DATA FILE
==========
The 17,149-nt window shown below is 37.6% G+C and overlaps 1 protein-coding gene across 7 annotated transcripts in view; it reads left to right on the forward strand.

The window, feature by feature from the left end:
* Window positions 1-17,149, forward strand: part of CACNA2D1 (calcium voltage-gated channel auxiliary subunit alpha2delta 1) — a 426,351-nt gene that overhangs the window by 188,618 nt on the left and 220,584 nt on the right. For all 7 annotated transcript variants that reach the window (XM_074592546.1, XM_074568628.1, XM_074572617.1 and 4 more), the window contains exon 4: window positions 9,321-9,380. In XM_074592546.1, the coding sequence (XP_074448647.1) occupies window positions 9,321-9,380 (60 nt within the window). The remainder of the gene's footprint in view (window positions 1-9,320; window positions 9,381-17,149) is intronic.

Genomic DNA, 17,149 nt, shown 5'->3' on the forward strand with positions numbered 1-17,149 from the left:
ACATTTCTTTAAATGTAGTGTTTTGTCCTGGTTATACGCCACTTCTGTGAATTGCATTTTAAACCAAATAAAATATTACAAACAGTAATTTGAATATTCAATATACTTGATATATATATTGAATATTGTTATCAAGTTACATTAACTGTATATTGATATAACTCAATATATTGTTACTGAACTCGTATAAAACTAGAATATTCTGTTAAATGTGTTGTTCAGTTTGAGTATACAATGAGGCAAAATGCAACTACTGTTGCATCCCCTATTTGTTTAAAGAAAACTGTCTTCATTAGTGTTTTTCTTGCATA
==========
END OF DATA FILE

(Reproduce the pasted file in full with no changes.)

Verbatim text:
The 17,149-nt window shown below is 37.6% G+C and overlaps 1 protein-coding gene across 7 annotated transcripts in view; it reads left to right on the forward strand.

The window, feature by feature from the left end:
* Window positions 1-17,149, forward strand: part of CACNA2D1 (calcium voltage-gated channel auxiliary subunit alpha2delta 1) — a 426,351-nt gene that overhangs the window by 188,618 nt on the left and 220,584 nt on the right. For all 7 annotated transcript variants that reach the window (XM_074592546.1, XM_074568628.1, XM_074572617.1 and 4 more), the window contains exon 4: window positions 9,321-9,380. In XM_074592546.1, the coding sequence (XP_074448647.1) occupies window positions 9,321-9,380 (60 nt within the window). The remainder of the gene's footprint in view (window positions 1-9,320; window positions 9,381-17,149) is intronic.

Genomic DNA, 17,149 nt, shown 5'->3' on the forward strand with positions numbered 1-17,149 from the left:
ACATTTCTTTAAATGTAGTGTTTTGTCCTGGTTATACGCCACTTCTGTGAATTGCATTTTAAACCAAATAAAATATTACAAACAGTAATTTGAATATTCAATATACTTGATATATATATTGAATATTGTTATCAAGTTACATTAACTGTATATTGATATAACTCAATATATTGTTACTGAACTCGTATAAAACTAGAATATTCTGTTAAATGTGTTGTTCAGTTTGAGTATACAATGAGGCAAAATGCAACTACTGTTGCATCCCCTATTTGTTTAAAGAAAACTGTCTTCATTAGTGTTTTTCTTGCATA